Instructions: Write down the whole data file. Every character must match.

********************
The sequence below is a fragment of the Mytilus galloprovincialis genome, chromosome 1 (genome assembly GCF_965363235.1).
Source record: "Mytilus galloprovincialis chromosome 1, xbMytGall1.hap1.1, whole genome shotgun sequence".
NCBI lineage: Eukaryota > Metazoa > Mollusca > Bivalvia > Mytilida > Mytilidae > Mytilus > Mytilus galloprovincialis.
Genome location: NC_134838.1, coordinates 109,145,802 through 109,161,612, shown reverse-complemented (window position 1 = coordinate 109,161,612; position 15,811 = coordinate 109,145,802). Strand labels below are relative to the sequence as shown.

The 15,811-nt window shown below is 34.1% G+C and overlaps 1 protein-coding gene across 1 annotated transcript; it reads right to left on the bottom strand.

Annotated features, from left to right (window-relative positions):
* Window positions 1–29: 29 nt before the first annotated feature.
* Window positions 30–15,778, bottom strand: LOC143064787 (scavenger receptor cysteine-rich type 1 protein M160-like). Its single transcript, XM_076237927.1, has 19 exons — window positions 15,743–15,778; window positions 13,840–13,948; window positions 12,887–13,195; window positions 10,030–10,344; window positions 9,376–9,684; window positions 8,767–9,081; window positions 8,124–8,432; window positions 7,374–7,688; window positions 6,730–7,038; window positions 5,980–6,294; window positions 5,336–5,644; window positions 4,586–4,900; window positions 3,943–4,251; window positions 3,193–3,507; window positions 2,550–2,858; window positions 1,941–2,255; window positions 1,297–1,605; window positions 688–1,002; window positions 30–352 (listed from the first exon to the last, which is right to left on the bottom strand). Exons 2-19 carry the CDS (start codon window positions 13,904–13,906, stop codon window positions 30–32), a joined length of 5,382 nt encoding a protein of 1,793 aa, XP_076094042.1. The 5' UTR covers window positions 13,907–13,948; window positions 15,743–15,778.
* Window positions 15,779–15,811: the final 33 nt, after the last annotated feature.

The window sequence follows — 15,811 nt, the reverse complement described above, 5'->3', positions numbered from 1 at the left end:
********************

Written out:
The sequence below is a fragment of the Mytilus galloprovincialis genome, chromosome 1 (genome assembly GCF_965363235.1).
Source record: "Mytilus galloprovincialis chromosome 1, xbMytGall1.hap1.1, whole genome shotgun sequence".
NCBI lineage: Eukaryota > Metazoa > Mollusca > Bivalvia > Mytilida > Mytilidae > Mytilus > Mytilus galloprovincialis.
Genome location: NC_134838.1, coordinates 109,145,802 through 109,161,612, shown reverse-complemented (window position 1 = coordinate 109,161,612; position 15,811 = coordinate 109,145,802). Strand labels below are relative to the sequence as shown.

The 15,811-nt window shown below is 34.1% G+C and overlaps 1 protein-coding gene across 1 annotated transcript; it reads right to left on the bottom strand.

Annotated features, from left to right (window-relative positions):
* Window positions 1–29: 29 nt before the first annotated feature.
* Window positions 30–15,778, bottom strand: LOC143064787 (scavenger receptor cysteine-rich type 1 protein M160-like). Its single transcript, XM_076237927.1, has 19 exons — window positions 15,743–15,778; window positions 13,840–13,948; window positions 12,887–13,195; window positions 10,030–10,344; window positions 9,376–9,684; window positions 8,767–9,081; window positions 8,124–8,432; window positions 7,374–7,688; window positions 6,730–7,038; window positions 5,980–6,294; window positions 5,336–5,644; window positions 4,586–4,900; window positions 3,943–4,251; window positions 3,193–3,507; window positions 2,550–2,858; window positions 1,941–2,255; window positions 1,297–1,605; window positions 688–1,002; window positions 30–352 (listed from the first exon to the last, which is right to left on the bottom strand). Exons 2-19 carry the CDS (start codon window positions 13,904–13,906, stop codon window positions 30–32), a joined length of 5,382 nt encoding a protein of 1,793 aa, XP_076094042.1. The 5' UTR covers window positions 13,907–13,948; window positions 15,743–15,778.
* Window positions 15,779–15,811: the final 33 nt, after the last annotated feature.

The window sequence follows — 15,811 nt, the reverse complement described above, 5'->3', positions numbered from 1 at the left end: